He continues: "It's our duty as coaches to increase the tactical awareness and knowledge of players if you want players to move to Europe, you need to play that kind of football and offer that level of training.
"The skilful players need to develop intelligence on the pitch and that is what I can offer. In Africa the issue is players get the ball, they think, think and think and then maybe release, and that needs to change – where they know where they will play before they get the ball.
"Also, professionalism is key for any improvements. Their lives off the field to their diets is as important as everything else."
While his extensive network of players and coaches around Europe and Africa may be unable to be tapped in with the transfer ban, the former USM Alger coach already has a clear understanding of the Chiefs squad having studied the South African top-flight extensively during his national team roles with Burundi, Kenya and now Botswana.
Hunt and Baxter's experience of managing in the PSL holds a clear advantage over the Algerian but his record of development and improving players at his disposal would be imperative as Chiefs require a coach to utilise their current squad of players that finished as runners-up in the 2019/20 league campaign.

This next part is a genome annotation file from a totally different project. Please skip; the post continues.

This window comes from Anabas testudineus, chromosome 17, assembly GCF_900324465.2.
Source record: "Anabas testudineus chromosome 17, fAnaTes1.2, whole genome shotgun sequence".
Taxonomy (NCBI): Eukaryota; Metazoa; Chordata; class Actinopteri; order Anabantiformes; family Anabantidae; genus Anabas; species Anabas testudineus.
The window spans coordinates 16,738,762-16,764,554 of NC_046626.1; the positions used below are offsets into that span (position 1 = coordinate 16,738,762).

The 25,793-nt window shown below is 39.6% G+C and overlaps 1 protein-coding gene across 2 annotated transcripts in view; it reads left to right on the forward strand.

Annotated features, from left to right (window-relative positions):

The 52-year-old, who first popped onto the radar of Chiefs back in the mid-2000s, sent 23 players including former defender Valery Nahayo to Europe during his five years with Burundi and was said to have been recommended by the towering defender back then.
Gavin Hunt – proven and free
Having started his managerial career in 1995 with Seven Stars in Cape Town, the 56-year-old has put in the hard yards to earn an opportunity at one of South Africa's biggest clubs.
His former clubs include Hellenic, Black Leopards, Moroka Swallows, SuperSport United, and Bidvest Wits.
The UEFA A Licence holder first tasted success in 2004 with The Dube Birds when he lifted the Absa Cup and in the 16 years that followed, Hunt has engraved his name into South African football history.